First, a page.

Tomorrow I leave Sea Ridge for Gracetown, a suburb of Melbourne, the city where my aunt Rose lives. I’ve failed Year 12, and since I don’t plan to try again next year, Rose has gotten me a job in the café at St. Albert’s Hospital, where she’s a doctor.
Cal and I grew up in Gracetown. We moved to Sea Ridge three years ago, when I was fifteen. Gran needed help, and we didn’t want her to sell the house or go into a home. We’d stayed with her every holiday, summer and winter, since we were born, so Sea Ridge was like our second home.
“Year 12 isn’t everything,” Mum says.
Maybe it’s not, but before Cal died, I had my life planned. I got A’s, I was happy. I sat on this exact spot last year and told Cal I wanted to be an ichthyologist, studying fish like the Chimaera, which evolved 400 million years ago. We both tried to imagine a world that went that far back.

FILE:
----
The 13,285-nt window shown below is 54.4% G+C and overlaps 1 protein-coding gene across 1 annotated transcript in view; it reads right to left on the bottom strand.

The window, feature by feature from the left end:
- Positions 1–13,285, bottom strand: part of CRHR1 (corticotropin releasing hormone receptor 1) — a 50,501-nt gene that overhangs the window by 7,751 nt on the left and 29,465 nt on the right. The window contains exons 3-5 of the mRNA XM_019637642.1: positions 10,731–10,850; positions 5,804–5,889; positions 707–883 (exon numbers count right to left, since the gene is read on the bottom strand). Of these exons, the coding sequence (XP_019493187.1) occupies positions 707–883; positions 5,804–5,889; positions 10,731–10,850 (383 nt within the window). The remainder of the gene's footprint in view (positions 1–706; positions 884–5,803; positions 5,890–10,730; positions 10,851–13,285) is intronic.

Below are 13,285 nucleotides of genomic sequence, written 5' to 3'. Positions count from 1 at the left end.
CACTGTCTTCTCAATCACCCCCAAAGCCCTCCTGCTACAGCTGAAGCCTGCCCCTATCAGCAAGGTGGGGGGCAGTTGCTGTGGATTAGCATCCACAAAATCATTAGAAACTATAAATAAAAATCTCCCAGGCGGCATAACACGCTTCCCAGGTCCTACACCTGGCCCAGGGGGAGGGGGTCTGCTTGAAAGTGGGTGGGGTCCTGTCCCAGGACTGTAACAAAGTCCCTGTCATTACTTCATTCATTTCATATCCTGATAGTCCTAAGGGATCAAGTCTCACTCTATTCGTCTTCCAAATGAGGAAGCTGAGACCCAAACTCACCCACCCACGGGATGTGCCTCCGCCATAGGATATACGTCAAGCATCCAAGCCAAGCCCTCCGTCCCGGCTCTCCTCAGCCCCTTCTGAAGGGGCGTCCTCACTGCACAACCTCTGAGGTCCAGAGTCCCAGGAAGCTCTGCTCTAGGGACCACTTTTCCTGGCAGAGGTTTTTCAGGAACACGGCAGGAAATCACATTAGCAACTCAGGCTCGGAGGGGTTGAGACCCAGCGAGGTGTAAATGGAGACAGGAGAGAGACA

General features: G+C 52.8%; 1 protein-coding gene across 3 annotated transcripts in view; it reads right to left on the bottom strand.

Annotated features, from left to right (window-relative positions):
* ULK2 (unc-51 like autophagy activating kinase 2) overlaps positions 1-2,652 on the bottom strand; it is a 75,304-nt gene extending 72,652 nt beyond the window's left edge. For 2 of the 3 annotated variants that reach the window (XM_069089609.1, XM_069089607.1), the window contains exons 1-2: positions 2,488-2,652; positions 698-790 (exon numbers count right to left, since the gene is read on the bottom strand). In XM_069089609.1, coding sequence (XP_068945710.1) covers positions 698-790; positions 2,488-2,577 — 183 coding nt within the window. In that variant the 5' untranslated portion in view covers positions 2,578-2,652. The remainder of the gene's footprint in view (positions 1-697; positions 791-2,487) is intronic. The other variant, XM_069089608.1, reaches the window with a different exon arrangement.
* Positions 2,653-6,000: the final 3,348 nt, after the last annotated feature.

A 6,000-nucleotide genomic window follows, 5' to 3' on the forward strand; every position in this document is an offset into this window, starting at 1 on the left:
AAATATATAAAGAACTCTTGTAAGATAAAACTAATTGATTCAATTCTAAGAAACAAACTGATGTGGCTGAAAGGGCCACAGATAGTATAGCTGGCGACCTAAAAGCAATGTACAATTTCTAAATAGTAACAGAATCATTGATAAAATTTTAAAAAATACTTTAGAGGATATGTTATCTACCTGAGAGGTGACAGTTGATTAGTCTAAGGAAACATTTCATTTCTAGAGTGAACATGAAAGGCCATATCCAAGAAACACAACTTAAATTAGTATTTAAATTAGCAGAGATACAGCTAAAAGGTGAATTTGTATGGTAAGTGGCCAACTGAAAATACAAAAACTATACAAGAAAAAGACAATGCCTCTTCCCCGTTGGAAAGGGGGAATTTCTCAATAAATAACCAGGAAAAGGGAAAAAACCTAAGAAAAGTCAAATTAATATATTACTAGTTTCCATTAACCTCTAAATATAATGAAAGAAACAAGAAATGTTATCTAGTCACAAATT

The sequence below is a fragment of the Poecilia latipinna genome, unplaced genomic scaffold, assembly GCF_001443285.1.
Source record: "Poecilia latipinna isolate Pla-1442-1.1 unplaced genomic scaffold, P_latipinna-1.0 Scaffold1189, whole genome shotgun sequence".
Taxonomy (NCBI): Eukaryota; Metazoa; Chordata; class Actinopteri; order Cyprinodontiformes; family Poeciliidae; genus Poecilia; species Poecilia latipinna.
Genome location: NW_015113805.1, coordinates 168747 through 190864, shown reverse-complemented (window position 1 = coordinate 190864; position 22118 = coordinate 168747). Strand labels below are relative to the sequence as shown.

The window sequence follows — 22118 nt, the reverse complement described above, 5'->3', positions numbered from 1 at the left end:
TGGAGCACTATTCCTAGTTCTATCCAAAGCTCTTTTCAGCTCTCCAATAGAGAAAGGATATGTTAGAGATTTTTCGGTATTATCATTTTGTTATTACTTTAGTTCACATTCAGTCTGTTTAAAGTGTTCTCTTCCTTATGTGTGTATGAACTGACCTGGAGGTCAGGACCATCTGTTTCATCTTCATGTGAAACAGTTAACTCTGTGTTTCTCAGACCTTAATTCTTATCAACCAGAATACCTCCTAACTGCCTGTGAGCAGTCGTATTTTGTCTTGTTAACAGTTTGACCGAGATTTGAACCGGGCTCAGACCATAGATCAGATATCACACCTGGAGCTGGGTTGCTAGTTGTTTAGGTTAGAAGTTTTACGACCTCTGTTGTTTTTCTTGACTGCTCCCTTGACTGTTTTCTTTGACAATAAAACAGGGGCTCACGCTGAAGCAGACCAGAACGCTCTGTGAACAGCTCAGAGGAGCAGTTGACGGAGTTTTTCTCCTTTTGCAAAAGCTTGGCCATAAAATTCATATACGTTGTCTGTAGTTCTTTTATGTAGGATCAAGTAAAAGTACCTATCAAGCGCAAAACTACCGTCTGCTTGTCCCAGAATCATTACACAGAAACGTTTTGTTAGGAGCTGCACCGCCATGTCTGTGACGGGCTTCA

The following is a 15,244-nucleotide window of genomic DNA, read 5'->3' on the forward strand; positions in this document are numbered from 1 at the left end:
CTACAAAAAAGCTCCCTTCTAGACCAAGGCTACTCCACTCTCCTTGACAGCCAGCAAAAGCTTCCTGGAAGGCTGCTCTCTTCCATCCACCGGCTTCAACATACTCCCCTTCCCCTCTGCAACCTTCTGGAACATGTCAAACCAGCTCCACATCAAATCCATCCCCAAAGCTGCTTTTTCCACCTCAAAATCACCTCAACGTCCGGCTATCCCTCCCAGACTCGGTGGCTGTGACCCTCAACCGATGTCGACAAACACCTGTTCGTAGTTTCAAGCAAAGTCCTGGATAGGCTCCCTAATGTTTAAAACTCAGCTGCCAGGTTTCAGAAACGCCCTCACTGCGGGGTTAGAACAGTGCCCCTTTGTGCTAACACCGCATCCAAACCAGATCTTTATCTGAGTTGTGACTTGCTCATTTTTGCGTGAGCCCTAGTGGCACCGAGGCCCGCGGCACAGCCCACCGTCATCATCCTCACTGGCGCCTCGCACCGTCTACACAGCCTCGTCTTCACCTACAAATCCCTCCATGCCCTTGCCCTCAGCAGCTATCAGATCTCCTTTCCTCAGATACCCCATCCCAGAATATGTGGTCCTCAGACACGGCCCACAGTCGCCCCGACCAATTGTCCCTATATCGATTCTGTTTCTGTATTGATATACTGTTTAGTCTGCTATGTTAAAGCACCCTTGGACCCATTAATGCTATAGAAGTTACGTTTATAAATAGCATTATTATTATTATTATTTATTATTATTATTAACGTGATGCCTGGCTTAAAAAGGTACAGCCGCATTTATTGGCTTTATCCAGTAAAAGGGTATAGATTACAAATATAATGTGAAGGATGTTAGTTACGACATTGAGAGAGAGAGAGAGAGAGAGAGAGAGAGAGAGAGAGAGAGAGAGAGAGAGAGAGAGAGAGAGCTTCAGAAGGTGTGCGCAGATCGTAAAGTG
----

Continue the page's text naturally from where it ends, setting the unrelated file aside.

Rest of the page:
“I feel like the universe cheated Cal and cheated us along with him,” I say now.
Before Cal died, Mum would have explained calmly and logically that the universe was all existing matter and space — 10 billion light-years in diameter, consisting of galaxies and the solar system, stars, and the planets. All of which simply do not have the capacity to cheat a person of anything.
Tonight she lights another cigarette. “It did,” she says, and blows smoke at the stars.